Fair EU sugar reform could revitalize WTO talks

Published: 22 November 2005

Brussels, November 10, 2005: The European Union’s (EU) sugar regime reform proposals look set to sell out the interests of the world’s poorest people and represent a missed opportunity for the EU to show its commitment to the WTO process, said advocacy groups defending developing countries and the environment today. Long time trading partners, the African, Caribbean and Pacific (ACP) countries, and the Least Developed Countries (LDC) Group, have joined forces with Oxfam International and WWF International to come out strongly against the planned reform by the EU ahead of a key meeting to discuss the sugar reform.

Brussels, November 10, 2005: The European Union’s (EU) sugar regime reform proposals look set to sell out the interests of the world’s poorest people and represent a missed opportunity for the EU to show its commitment to the WTO process, said advocacy groups defending developing countries and the environment today. Long time trading partners, the African, Caribbean and Pacific (ACP) countries, and the Least Developed Countries (LDC) Group, have joined forces with Oxfam International and WWF International to come out strongly against the planned reform by the EU ahead of a key meeting to discuss the sugar reform.

As talks under the Doha Development round continue, Europe could inject real momentum into the stalled talks by reforming its sugar regime specifically to help poor country farmers, they said.

“Sugar reform is a litmus test for the EU’s commitment to trade rules that genuinely support development and poverty reduction ahead of the WTO Ministerial,” said Luis Morago, head of Oxfam International in Brussels. “But we fear that once again the reform will reward big companies and the big sugar exporting countries, and threaten the jobs of millions of vulnerable workers, including a large percentage of women, in some of the poorest parts of the world.”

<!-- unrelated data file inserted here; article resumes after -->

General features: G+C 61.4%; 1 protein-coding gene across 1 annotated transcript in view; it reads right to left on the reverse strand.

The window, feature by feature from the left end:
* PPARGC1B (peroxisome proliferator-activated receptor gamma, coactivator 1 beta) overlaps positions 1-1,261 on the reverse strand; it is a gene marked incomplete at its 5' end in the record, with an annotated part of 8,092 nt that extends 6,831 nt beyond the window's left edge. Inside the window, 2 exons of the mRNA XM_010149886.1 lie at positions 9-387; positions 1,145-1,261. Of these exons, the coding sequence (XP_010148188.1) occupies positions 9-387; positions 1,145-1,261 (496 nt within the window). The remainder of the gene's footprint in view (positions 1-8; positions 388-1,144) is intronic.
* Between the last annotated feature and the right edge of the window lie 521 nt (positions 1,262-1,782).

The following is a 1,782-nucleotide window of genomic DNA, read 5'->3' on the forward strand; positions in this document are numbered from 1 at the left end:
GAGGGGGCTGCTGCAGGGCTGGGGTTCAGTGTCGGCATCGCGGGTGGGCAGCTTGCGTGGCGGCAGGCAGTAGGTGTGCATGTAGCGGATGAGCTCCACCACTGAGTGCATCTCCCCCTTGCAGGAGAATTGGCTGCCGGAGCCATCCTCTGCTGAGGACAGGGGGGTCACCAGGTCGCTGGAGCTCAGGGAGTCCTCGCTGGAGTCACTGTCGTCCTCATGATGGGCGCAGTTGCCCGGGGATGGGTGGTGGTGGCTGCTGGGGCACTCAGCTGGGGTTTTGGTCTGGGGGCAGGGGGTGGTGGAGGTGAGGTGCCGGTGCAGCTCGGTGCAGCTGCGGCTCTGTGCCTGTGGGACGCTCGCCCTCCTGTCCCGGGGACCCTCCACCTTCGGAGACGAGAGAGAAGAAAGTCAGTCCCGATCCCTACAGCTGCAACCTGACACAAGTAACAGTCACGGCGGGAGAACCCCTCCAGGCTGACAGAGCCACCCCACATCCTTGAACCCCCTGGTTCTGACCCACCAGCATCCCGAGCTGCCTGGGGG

The proposed sugar reform over the next 8 years would lavish an eye-watering total of 17€ billion of EU taxpayers' money on sugar beet farmers and processors. EU refiners would be similarly protected by means of unfair restrictions applied to imported raw sugar. To add insult to injury, the Commission now seems ready to increase even further these sums from the ACP suppliers under the Sugar Protocol in order to buy agreement in the Agriculture Council.

Together, the ACPs, the LDCs, Oxfam and WWF, demand a much better deal that is fair and equitable to the poor sugar-exporting countries as to avoid causing further harm to the environment and the poorest and most vulnerable people of these countries which mostly do not have alternatives.

Currently, EU sugar farmers and processors are being offered a generous €5 billion in 2006 to help them adjust to the reform. In contrast 18 ACP countries are set to receive a meagre €40 million and the LDCs will receive nothing.

“This is not a fair deal. It is an insult to poor farmers who cannot cope or hope to adjust with such meagre compensation,” said George Bullen, Brussels’ Ambassador for the East Caribbean States speaking for the ACP sugar group. “We don’t want hand outs, we want to be able to sell our sugar to enable our own people to make a decent living. Like EU farmers and industry, we need time and support to adjust our own industries to adapt to the reforms. At the moment, EU ministers are not listening to our concerns.”

"The world's poorest countries need their own plan to help them adjust. This must include accelerated access to the EU market for all qualities of sugar, at remunerative prices, and sufficient time to consolidate and develop their sustainable sugar industries. Indeed, accompanying measures to support ACP sugar Protocol Countries should also include LDCs, " added Ambassador Ali Yousif Ahmed on behalf of the LDC sugar industries.

“The current reform proposals look set to damage prospects for developing countries and in turn the environment that they depend on. The EU must face up to its responsibilities to help the world's poorest countries to invest in viable sugar industries that use better environmental practices like efficient irrigation and reduced use of pesticides and fertilizers. Only then will they have a sustainable future,” concluded Adam Harrison of WWF.

Contact Information

For more information, please contact:
Louis Bélanger, Oxfam Media Officer: +32 473 562 260
Nidhendra Singh, ACP Spokesman: +32 4 75 369 265
Julian Price, LDC Group Secretary: +44 7768 908347
Catherine Brett, WWF Communications Officer: +32 2 740 0936, cbrett@wwfepo.org